Sunday, October 12, 2008

Faleomavaega and the Indonesian Connection

Stories continue to circulate on the internet speculating that in July of 2007 Barack Obama sent Faleomavaega on a secret mission to Jakarta to persuade the Indonesians to seal up the childhood records of Obama, who was at that time known as Barry Soetoro. In exchange, Faleomavaega supposedly arranged for cash assistance and promised to mute his criticism of the Indonesian government over its policies in West Papua. Faleomavaega did in fact speak more favorably of the regime on his departure according to press accounts of the trip but the rest remains speculation at this moment.

Another interesting occurrance has been pointed out, however, which may or may not be coincidental. Although Obama's record justifiable places him in the left wing of his party, he did not join the Congressional Progressive Caucus when he was elected to the Senate. The CPC is a group of the most leftwing members of the House and Senate and includes the likes of Barney Frank, Maxine Waters and Barbara Lee from the House plus the Senate's only self-identified socialist, Bernie Sanders. Even though his Senate voting record clearly places him in this group, he did not join, perhaps to burnish a more centrist image in preparation for his presidential run. CPC was founded in the early 1990s and Faleomavaega was a charter member. As recently as 2003 he defended his membership in the press when he was criticized for belonging to a group whose views on such issues as abortion, the Iraq war, prayer in school and American flag burning were so far outside the mainstream of Samoan thought.

However, just about the time Obama joined the Senate, Faleomavaega quietly withdrew his membership from the CPC. Coincidence? Maybe. But there are some who think he may be hedging his bets in case he loses this election so that he might be in line to be named assistant secretary of state for East Asia and the Pacific. In a debate with his opponents last week, he made a point of telling the audience that he was a strong Obama supporter. This is unusual because presidential politics usually do not play a role in local campaigns since American Samoa does not vote in presidential elections and candidates for office, including congress, do not run under national party labels. Was his public endorsement meant to send yet another signal to Obama? There has been speculation that he stayed away from the local Democratic party's national delegate selection caucus last spring (he was in New Zealand inspecting a new visa system) because he knew he would not be able to pry away any delegates from Hillary Clinton, who the governor and the party establishment was backing. Interestingly enough, however, Faleomavaega did show up for the caucus in Hawaii, which claims Obama as a native son and where Obama's sister is active.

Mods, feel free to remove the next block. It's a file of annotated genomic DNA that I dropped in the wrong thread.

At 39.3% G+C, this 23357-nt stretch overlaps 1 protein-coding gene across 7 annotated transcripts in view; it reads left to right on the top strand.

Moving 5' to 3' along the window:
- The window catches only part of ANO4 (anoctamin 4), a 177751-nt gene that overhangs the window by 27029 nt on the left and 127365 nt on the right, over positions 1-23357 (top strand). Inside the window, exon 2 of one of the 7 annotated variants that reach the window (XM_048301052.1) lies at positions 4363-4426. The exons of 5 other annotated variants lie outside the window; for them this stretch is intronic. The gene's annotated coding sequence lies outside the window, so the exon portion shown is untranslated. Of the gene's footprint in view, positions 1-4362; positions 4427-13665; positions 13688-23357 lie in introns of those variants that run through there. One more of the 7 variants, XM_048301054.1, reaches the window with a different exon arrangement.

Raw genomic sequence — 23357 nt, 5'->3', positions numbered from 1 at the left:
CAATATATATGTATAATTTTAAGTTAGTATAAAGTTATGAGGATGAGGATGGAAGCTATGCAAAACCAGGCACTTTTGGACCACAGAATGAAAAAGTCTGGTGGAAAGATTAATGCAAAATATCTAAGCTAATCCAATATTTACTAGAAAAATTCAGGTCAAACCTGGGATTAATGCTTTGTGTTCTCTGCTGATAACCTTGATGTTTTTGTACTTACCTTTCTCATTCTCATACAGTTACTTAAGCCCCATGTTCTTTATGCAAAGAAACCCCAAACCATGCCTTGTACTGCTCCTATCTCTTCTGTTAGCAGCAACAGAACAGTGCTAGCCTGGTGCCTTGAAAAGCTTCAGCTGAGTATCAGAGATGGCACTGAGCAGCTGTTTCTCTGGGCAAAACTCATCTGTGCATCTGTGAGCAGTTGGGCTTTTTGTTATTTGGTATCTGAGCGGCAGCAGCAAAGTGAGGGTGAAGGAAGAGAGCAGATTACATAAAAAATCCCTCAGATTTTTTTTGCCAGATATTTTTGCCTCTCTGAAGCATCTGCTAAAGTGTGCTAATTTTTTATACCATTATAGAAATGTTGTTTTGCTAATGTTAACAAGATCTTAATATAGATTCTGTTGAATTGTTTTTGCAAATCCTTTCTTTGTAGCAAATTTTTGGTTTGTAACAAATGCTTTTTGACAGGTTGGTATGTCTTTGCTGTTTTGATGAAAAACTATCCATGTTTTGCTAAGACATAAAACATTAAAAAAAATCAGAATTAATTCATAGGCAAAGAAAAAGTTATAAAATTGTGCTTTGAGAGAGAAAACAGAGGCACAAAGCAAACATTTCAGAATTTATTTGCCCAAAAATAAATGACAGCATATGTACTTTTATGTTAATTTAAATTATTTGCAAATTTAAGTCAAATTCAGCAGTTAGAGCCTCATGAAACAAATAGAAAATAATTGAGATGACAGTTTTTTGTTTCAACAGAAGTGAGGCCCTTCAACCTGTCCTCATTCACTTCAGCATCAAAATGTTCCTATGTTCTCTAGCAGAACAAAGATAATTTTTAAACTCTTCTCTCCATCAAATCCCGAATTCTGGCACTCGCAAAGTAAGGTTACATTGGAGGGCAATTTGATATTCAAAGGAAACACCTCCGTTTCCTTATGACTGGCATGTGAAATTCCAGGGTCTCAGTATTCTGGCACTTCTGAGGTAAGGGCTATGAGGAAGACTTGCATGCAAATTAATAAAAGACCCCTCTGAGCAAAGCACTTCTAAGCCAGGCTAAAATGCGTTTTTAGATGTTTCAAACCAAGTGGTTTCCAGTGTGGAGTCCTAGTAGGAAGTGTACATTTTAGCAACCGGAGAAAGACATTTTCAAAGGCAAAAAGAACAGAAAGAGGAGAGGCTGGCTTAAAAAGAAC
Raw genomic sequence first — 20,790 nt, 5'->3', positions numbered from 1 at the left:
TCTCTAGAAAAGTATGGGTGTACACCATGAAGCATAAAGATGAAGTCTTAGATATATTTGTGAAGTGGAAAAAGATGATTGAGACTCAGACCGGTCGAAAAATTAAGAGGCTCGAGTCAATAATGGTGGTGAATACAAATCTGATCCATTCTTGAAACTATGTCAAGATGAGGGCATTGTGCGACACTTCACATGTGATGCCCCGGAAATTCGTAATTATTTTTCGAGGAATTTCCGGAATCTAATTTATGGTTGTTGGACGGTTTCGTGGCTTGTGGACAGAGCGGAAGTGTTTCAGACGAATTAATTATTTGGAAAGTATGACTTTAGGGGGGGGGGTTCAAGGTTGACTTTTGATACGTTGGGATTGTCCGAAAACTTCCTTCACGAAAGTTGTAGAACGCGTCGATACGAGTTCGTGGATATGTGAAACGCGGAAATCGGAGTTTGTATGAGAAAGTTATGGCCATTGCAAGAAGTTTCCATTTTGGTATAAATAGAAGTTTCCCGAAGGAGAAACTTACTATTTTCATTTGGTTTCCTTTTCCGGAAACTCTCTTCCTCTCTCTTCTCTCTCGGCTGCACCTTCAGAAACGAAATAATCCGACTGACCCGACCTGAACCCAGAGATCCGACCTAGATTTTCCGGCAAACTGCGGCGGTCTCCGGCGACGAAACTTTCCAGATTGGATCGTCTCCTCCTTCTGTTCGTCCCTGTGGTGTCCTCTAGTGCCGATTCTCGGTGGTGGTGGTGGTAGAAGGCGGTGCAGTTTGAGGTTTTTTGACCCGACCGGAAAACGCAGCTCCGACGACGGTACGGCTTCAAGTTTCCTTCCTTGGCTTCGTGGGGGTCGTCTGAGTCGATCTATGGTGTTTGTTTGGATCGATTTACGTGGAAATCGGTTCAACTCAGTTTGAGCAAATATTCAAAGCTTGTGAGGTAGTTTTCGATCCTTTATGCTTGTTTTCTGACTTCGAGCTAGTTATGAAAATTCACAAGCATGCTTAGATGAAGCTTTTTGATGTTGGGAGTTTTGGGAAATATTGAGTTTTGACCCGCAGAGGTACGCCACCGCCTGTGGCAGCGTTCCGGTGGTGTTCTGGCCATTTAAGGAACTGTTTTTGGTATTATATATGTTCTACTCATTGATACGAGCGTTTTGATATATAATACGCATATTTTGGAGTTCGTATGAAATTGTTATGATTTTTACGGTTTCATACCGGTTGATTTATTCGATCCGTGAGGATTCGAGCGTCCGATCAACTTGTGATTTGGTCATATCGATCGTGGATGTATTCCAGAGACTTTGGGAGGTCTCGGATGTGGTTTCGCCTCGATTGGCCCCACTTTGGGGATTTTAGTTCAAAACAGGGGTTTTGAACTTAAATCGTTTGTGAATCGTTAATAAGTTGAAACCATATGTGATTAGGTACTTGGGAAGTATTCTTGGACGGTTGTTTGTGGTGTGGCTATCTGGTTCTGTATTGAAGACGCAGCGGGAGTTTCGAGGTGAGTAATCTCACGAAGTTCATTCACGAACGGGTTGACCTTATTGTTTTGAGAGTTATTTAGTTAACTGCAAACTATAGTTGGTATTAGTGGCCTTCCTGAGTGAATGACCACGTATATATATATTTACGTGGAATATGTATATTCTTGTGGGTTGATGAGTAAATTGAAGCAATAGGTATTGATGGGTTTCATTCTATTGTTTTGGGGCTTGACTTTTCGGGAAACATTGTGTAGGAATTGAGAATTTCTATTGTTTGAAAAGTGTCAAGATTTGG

Whatever favor he may be currying with Obama, to ensure that he doesn't lose this election in American Samoa Faleomavaega is expected to be flush with contributions from his usual sources: party leadership groups, labor unions and Asian related special interest PACs. So far, none of these groups appear on his FEC reports but they are expected to be after the October 15 public release of quarterly receipts and disbursements. Meantime, people are said to be nervous on island that the Indonesian ambassador to the U.S. who is due this week in Pago Pago might be carrying large amounts of cash for Faleomavaega to distribute around the island on election day.

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